Passing the Handle to Process B as an Arguments

Kernel32.dll and LoadLibrary

Kernel32.dll is loaded into every Windows process, and within it is a useful function called LoadLibrary. When LoadLibrary is called in a certain process, it maps a DLL into that process. LoadLibrary needs to know what DLL to load, so you need to provide it the path to the DLL on your system. LoadLibrary will then find the DLL at that path and load that DLL into memory for you.

We can call any function we want in Process B by calling CreateRemoteThread in Process A and passing the Handle to Process B as an argument. CreateRemoteThread needs to know what function to execute in Process B; in our case, it needs the address of the LoadLibrary function in Process B.

Finding the location of LoadLibrary in Process B is easy. This is because Windows guarantees that all the core DLLs get loaded in the same spot in the same boot session. This means every time you boot your computer, and you check where Kernell32.dll is loaded in a process, it will be at the same location within any other running process. That goes the same for any functions inside Kernell32.dll, such as LoadLibrary.

GetModuleHandle will return the base address of a DLL that is loaded into your process. By passing kernell32.dll as an argument to GetModuleHandle in Process A, we now know where kernell32.dll resides in memory for both Process A. Since kernell32.dll is a core DLL, it will reside at the same virtual address in Process B. We can then use GetProcAddress to find the LoadLibrary function inside kernell32.dll within Process A. Again, this function will have the same virtual address in Process B.

GetProcAddress Note: LoadLibraryA is the function name. “A” means you provide the DLL path as an ASCII string.

Allocating Memory for the DLL Path

Why do we write the DLL path to Process B using VirtualAllocEx and then WriteRemoteMemory? Because, as you just saw, LoadLibrary needs to know what DLL you want to inject. The string it accepts as a parameter needs to be present in Process B’s memory so it somewhere so it can actually use it.

This is why, from the workflow above, we first allocate memory in Process B large enough for that string, and then write that string to that block of memory.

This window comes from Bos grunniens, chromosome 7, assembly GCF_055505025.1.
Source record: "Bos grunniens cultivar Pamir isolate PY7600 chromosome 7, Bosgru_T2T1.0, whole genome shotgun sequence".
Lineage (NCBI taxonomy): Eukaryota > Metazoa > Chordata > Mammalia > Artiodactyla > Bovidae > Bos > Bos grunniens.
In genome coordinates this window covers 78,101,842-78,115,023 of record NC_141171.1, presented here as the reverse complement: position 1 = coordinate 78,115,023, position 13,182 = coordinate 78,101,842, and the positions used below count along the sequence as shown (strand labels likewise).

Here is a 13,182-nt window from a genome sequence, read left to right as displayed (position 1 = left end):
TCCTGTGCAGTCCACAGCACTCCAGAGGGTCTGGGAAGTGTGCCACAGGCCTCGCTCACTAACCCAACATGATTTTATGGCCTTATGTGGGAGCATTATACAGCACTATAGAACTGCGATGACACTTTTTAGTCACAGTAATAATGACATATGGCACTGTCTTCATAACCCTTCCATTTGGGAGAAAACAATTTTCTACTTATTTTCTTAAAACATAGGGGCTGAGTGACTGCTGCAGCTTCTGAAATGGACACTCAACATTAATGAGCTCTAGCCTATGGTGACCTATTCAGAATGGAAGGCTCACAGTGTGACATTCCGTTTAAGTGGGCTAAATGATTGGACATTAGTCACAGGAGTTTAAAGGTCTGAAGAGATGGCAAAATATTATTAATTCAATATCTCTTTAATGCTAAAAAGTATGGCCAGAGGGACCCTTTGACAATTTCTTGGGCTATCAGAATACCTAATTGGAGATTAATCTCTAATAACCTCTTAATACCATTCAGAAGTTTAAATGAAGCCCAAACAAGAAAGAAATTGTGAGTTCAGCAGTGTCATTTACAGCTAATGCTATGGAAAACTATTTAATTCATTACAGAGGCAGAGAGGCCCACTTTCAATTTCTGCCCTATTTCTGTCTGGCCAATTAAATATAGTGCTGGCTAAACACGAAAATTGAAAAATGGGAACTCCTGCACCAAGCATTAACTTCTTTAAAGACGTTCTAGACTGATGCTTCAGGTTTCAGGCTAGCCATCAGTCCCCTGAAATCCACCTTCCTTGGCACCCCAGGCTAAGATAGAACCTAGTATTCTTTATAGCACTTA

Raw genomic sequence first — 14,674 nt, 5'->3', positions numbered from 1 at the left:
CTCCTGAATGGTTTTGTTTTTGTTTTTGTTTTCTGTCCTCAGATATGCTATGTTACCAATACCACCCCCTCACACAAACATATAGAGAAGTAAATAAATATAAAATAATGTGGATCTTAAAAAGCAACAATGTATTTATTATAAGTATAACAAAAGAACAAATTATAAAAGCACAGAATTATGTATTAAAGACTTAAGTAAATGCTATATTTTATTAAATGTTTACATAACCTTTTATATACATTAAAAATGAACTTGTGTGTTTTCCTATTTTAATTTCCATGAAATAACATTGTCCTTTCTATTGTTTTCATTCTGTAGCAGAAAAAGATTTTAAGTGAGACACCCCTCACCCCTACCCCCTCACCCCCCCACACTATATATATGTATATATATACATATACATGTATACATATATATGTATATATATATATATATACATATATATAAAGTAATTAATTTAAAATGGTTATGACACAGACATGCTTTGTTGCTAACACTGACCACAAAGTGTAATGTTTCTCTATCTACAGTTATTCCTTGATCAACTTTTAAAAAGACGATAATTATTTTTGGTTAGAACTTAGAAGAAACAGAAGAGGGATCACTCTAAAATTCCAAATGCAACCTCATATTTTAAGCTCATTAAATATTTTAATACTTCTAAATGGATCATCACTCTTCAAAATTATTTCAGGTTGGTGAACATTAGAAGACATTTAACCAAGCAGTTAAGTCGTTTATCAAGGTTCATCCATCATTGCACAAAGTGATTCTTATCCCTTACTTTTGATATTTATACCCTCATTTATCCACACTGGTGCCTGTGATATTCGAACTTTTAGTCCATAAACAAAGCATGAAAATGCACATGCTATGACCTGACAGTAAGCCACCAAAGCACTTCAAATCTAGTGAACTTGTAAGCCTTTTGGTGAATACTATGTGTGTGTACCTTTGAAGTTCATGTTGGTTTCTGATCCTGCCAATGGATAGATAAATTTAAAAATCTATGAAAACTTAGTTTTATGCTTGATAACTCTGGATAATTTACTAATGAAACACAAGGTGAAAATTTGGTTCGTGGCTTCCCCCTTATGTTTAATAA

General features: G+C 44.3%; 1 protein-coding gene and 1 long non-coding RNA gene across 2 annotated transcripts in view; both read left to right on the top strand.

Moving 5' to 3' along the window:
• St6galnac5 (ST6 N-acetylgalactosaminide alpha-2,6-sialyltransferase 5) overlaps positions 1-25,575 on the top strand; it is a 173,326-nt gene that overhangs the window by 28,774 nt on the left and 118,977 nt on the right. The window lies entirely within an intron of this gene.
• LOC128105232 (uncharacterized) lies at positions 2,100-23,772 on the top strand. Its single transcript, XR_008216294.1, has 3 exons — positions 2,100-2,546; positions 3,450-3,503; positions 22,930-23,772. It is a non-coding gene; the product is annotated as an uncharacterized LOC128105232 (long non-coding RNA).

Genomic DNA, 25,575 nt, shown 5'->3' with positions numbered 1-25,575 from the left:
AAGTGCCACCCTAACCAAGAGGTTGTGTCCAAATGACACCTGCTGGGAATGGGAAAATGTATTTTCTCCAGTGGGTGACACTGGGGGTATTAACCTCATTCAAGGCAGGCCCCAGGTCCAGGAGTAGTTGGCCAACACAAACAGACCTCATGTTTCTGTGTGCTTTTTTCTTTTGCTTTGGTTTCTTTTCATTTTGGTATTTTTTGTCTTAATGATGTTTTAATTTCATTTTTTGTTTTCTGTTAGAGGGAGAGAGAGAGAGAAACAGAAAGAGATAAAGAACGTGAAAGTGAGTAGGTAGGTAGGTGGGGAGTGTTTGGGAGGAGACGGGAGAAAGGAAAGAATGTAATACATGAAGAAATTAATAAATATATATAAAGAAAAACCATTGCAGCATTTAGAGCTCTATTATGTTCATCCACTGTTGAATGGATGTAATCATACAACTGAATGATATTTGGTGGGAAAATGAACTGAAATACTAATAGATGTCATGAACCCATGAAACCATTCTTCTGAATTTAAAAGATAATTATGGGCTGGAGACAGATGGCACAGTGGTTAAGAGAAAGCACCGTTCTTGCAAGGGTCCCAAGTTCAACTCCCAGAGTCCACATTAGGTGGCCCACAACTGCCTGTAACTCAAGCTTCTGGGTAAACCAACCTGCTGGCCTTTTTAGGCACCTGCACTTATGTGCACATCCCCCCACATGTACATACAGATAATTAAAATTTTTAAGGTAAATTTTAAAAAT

This function creates a snapshot of every process currently running on the system, and it requires you to #include "tlhelp32.h". Documentation and examples here.

You can iterate through the list of processes returned from the snapshot and compare it against a certain process name you’re looking for, like so:

// assume processName was a command-line argument "Receiver.exe"
// assume pe32 declared earlier as PROCESSENTRY struct
do {
	// wcscmp evaluates to 0 if the strings match, hence the !
	if (!wcscmp(pe32.szExeFile, processName)) { 
		wprintf(L"[+] The process %s was found in memory.\n", pe32.szExeFile);
		hProcess = OpenProcess(PROCESS_ALL_ACCESS, FALSE, pe32.th32ProcessID);
		if (hProcess != NULL) {
			return hProcess;
		} else {
			printf("[---] Failed to open process %s.\n", pe32.szExeFile);
			return NULL;
} while (Process32Next(hProcessSnap, &pe32));

WCHAR and char discrepancies

Let me save you some Googling. pe32, declared just above this code block, is a PROCESSENTRY struct. Its member szExeFile is an array of WCHAR, which means each index in the array refers to a UTF-16 value. If you design your program (like mine) to accept a process name from the command line, and your IDE interprets command-line arguments as UTF-8 strings, you will need to first convert that command-line argument into an array of WCHAR. From here, you can use use wcscmp, which compares two UTF-16 values. Alternatively, you could convert the pe32.szExeFile value to a const char[] array and use strcmp.

I stuck with the WCHAR data type, which is why I used wmain instead of main to start my program. wmain interprets the command-line arguments passed in as WCHAR arrays rather than char arrays.

int wmain(int argc, wchar_t* argv[]) {
	// Everything in argv[] will be in Unicode

My program accepts two arguments, as in DLL_Injector.exe <Executable_Name> <Path_to_DLL_to_Inject>. I had no reason for the DLL path to be Unicode, so I converted it back to a const char[] like so:

// Convert WCHAR to char
const char dllPath[MAX_PATH];
wcstombs(dllPath, argv[2], MAX_PATH);

Confirming it worked

Since we mapped the DLL to the remote process using LoadLibrary, we will see the DLL registered in the victim process when viewed in ProcessExplorer.

Have fun with this – I know I did. Once again, here’s my code on GitHub.